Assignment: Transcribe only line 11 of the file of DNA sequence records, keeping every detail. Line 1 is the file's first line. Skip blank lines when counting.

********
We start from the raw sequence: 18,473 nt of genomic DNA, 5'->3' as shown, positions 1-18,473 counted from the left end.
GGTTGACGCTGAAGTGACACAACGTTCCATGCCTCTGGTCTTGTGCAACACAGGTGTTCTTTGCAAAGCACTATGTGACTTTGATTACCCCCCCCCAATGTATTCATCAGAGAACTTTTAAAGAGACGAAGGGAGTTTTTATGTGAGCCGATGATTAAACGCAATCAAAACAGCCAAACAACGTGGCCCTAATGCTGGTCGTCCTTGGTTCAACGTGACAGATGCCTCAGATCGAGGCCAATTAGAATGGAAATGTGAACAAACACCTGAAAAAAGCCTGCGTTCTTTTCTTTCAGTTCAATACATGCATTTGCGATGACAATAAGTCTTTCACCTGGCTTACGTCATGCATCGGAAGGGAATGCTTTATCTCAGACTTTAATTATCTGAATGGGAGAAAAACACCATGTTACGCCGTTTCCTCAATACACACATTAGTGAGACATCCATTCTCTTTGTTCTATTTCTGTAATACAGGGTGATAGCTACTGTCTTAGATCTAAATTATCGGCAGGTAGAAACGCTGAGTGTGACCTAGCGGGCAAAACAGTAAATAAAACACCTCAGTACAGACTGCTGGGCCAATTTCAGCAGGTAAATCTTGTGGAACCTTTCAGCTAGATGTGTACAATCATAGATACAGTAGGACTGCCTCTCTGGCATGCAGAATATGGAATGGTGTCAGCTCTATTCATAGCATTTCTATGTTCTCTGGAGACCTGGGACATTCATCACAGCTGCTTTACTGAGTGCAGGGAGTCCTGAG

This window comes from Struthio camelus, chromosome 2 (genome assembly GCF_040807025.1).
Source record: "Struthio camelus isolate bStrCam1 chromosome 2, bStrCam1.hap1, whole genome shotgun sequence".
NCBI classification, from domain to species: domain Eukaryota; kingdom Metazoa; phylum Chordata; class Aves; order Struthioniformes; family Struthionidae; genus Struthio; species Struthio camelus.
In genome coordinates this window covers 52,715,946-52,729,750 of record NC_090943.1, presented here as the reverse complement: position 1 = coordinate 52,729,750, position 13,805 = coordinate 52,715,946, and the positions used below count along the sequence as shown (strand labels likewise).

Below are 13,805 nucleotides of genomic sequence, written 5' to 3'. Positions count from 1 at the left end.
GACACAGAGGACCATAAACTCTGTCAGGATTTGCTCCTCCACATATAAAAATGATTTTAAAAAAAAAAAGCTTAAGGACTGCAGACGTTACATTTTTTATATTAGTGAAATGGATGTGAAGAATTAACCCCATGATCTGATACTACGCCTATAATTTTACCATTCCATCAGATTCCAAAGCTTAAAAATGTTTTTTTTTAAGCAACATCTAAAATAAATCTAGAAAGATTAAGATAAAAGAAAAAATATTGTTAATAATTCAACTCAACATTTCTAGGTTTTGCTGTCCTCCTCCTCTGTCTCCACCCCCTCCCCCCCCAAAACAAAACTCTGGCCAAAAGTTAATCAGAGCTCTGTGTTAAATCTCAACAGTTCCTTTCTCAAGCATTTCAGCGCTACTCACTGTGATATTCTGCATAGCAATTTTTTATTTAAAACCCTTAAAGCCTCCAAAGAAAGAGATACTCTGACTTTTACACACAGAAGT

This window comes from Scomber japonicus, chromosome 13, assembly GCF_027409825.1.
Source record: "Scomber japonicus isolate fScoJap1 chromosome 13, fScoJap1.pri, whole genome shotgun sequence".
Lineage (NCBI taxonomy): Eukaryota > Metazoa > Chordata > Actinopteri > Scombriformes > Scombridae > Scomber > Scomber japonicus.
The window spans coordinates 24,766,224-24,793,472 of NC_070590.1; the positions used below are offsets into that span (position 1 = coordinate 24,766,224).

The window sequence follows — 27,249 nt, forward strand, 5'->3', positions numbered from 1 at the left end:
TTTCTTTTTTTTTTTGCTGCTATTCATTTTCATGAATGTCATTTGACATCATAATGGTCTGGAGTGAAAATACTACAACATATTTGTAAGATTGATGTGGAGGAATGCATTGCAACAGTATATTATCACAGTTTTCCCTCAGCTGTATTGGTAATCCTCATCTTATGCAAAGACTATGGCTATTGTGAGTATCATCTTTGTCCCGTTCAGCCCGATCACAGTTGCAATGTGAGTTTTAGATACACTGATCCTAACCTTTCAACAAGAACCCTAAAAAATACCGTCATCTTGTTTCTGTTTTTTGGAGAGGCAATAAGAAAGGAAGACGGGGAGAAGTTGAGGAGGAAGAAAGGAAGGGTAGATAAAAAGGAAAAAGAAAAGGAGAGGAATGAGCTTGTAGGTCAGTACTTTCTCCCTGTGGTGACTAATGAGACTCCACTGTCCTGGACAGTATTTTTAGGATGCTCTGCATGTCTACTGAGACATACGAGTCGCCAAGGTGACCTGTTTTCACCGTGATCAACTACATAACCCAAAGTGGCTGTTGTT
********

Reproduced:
Lineage (NCBI taxonomy): Eukaryota > Metazoa > Chordata > Actinopteri > Scombriformes > Scombridae > Scomber > Scomber japonicus.